Soul Machines and IBM Watson-Powered Virtual Human Concierge Expanding at Dallas Airport
A synthetic concierge generated by Soul Machines and IBM Watson has succeeded in helping thousands of passengers over the last few months at Dallas Fort Worth International Airport (DFW). Digital Iris has conversed with passengers from information kiosks in Terminal B since June by filtering IBM’s conversational AI and synthetic speech through Soul Machines’ autonomous animation of human facial expressions and body language.
Iris offers DFW visitors for updated flight and gate updates, airport shopping and restaurant information, and details on accessibility and other services. The kiosks include a speaker, a camera to detect when someone walks up, and a directional microphone to make sure Digital Iris hears the traveler’s voice. The hands-free vocal conversation at the kiosk creates the illusion of talking to a human airport employee. Soul Machines’ AI powers Iris’ look and animation, including emotional detection, which the company likens to a ‘subconscious AI.’ IBM’s Watson Assistant provides the ‘conscious AI’ as it processes requests and questions, finds answers, and generates the synthetic voice customers hear. DFW and its partners conceived Iris with an eye toward helping infrequent travelers and people who don’t like looking online for information. DFW began a very limited test of Iris last year, with the terminal-wide pilot test beginning this summer. Its success means DFW plans to expand the kiosks to every terminal.
“AI and automation are providing businesses with the capabilities they need to deliver more personalized and seamless customer care experiences, while enabling their employees to focus on complex higher value tasks,” IBM general manager for data, AI and automation Dinesh Nirmal said. “The launch of the Digital Iris solution at Dallas Fort Worth International Airport is a great example of how AI can be applied to set a new standard for travelers and help support airport employees.”
The airport AI marks another success for Soul Machines, which has been developing virtual humans since 2016. Soul Machines’ synthetic media and AI creations represent companies and brands through real-world kiosks, the web, and now the metaverse. The startup recently debuted a virtual Jack Nicklaus for the golfer’s Nicklaus Companies, combining synthetic speech and visuals with an AI designed to mimic conversations with the real Jack Nicklaus, thanks to a voice model of Nicklaus. Digital versions of celebrities like basketball star Carmelo Anthony, expected later this year, are just one facet of what Soul Machines does. Customer service and branded agents like Iris are key to Soul Machines and its plans, however. For instance, the startup is responsible for Nestle Toll House cookie coach Ruth and New Zealand police department virtual officer Ella.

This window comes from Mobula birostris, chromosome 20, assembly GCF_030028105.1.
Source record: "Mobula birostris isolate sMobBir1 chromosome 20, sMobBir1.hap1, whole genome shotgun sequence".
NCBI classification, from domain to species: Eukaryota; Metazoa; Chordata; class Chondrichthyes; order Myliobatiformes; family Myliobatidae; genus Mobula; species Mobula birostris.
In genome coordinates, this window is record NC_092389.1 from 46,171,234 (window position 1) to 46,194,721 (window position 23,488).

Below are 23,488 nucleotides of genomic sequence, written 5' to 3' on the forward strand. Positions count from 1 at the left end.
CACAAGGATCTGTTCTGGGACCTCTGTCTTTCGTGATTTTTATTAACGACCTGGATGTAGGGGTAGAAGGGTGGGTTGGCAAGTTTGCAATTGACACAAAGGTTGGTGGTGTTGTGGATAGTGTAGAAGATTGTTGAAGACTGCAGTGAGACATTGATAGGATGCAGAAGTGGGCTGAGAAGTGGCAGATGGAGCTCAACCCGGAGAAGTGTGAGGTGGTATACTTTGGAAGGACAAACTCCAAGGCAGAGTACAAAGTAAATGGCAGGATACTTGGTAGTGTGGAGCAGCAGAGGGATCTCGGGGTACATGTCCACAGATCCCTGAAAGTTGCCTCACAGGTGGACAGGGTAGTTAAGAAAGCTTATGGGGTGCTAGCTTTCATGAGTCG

“In an era when the air travel industry is up against serious logistical challenges, maximizing both efficiency and customer experience is more important than ever,” Soul Machines CEO Greg Cross said. “That’s why the work of DFW to embrace the concept of Digital People and introduce Digital Iris to its travelers is commendable. With core functions powered by Soul Machines, artificial intelligence capabilities being driven from an industry leader, IBM, and guidance and feedback from DFW’s teams, Digital Iris continues to pioneer the autonomous animation revolution. As the airport’s travelers are already discovering, the potential of visual AI is huge and we are only just scratching the surface of what’s possible.”
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